# Measurement Scales in Marketing Research Assignment

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Measurement Scales If a researcher is going to use statistics properly, it is crucial to consider the kind of data about which descriptive statistics are to be calculated or to which will be applied some kind of statistical test. Statistical analysis, even simple analysis as counting, requires that each characteristic to be studied be assigned a unique value. Sometimes, especially in qualitative research with small samples, this value can be a word or symbol. For example, the interviewers could assign the word yes or positive to the symbol “+” to indicate that a respondent liked a product, flavor, or company.

For a computer to prepare summary statistics or conduct a statistically analysis, each measurement of the sample population must be assigned a number. There are four categories which numbers are generally grouped. In increasing order of sophistication, they are (1) nominal numbers, (2) ordinal numbers, (3) intervally-scaled numbers, and (4) ratio-scaled numbers. These numbers are called data and are classified through scales. Marketing research data is classified either metric or non-metric. Metric data are measured data, such as income, age, years or schooling.

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When the data are metric it can be thought to terms of average: What is the average income? Average age? Average years of school? Non-metric data on the other hand, are counted data. Gender, place of residence, and level of education are all non-metric data. When the data are non-metric we think in terms of percent-ages: What proportion of Kentwood residents are male? What percentage of the population is Hispanic? What percentage of Davenport students were born outside the country? All non-metric data are and always will be considered continuous. Marketers often refer to the “levels of measurement” of a variable, a measure, or a scale to distinguish between measured variables that have different properties” (Lane, 2003). There are four basic levels which have already been pointed out, nominal, ordinal, interval, and ratio. All primary data collected are either metric or non-metric. Figure 1, shown below, classifies the 4 types of data either to Non-metric or Metric. (Chakrapani, 2004) Ordinal Data. Ordinal data numbers are assigned to give order to measurements.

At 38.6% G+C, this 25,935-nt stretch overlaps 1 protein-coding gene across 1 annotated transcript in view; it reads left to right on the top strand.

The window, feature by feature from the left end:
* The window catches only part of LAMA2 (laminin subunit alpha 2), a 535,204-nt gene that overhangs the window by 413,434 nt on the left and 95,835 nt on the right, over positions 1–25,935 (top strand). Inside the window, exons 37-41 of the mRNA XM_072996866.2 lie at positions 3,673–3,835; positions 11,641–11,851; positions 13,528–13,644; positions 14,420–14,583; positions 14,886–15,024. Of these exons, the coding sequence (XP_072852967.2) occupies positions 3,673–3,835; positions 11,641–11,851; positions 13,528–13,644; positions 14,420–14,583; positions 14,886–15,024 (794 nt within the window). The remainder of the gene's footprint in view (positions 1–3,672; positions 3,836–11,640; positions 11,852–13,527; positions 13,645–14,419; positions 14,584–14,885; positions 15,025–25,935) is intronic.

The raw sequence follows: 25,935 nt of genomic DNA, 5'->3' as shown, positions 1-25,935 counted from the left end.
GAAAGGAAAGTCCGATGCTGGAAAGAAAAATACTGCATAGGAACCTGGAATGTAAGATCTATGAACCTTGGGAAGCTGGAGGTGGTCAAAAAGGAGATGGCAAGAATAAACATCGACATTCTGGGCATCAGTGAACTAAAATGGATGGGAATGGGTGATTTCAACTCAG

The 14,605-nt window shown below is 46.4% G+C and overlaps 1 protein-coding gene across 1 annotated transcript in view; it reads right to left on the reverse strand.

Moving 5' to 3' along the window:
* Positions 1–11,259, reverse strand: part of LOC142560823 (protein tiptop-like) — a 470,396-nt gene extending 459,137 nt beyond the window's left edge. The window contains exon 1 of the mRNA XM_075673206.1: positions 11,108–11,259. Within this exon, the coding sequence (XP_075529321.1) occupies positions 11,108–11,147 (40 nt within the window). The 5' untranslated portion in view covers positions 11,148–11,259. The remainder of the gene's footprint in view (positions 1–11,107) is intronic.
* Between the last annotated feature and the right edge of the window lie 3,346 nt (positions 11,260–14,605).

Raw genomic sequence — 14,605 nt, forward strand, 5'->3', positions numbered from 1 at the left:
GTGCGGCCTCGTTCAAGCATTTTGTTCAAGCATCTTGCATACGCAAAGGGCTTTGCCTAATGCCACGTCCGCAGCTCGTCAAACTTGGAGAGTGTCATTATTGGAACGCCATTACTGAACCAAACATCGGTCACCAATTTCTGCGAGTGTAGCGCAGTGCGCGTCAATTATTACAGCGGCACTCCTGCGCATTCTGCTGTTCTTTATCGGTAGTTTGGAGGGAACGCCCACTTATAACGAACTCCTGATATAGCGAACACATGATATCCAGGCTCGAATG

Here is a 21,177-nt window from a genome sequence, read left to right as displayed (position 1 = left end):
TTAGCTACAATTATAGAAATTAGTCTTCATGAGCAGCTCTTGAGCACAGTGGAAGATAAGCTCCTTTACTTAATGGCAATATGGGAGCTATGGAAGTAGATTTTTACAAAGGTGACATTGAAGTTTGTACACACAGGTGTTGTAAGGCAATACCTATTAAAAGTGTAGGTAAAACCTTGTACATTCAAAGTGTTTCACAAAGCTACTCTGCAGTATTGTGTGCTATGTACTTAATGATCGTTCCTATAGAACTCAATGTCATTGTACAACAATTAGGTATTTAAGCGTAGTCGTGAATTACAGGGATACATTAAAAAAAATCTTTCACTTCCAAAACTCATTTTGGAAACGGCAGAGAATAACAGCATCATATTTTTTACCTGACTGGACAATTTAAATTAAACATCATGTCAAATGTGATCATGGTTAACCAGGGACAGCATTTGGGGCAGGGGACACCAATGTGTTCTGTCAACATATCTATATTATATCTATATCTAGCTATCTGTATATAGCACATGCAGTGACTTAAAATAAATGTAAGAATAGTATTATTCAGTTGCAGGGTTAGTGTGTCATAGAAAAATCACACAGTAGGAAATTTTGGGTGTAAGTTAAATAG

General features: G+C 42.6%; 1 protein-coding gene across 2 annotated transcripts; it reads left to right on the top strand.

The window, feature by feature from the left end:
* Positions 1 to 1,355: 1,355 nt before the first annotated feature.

Ordinal data are a special case of non-metric data in which assignment of numbers to categories has fundamental mean. Consider the following assignment of numbers: 1Captain 2Major 3Colonel 4Field marshal As the scale value increases, so does the rank. However, it cannot assume that the difference between the ranks of captain and major is the same as that between colonel and field marshal. Ordinal data naturally arise in marketing when customers rank different brands in the order of their preference. In marketing, the distinction between metric and non-metric data is not always clear-cut.

If a consumer rates a product on a five-point scale in which 1 stands for least satisfied and 5 for most satisfied, is the scale metric or non-metric? Ordinal Data in Action. Ordinal data is present in several types of questionnaires or surveys. One type of survey was found while doing research on ordinal data, Likert Scales. Rensis Likert invented what is called the Likert Scale. This is a special kind of questionnaire that “uses a set of responses that are ordered so that one response is greater than another” (Andreasen, 2002). Usually this term is brought up when five or more options are available.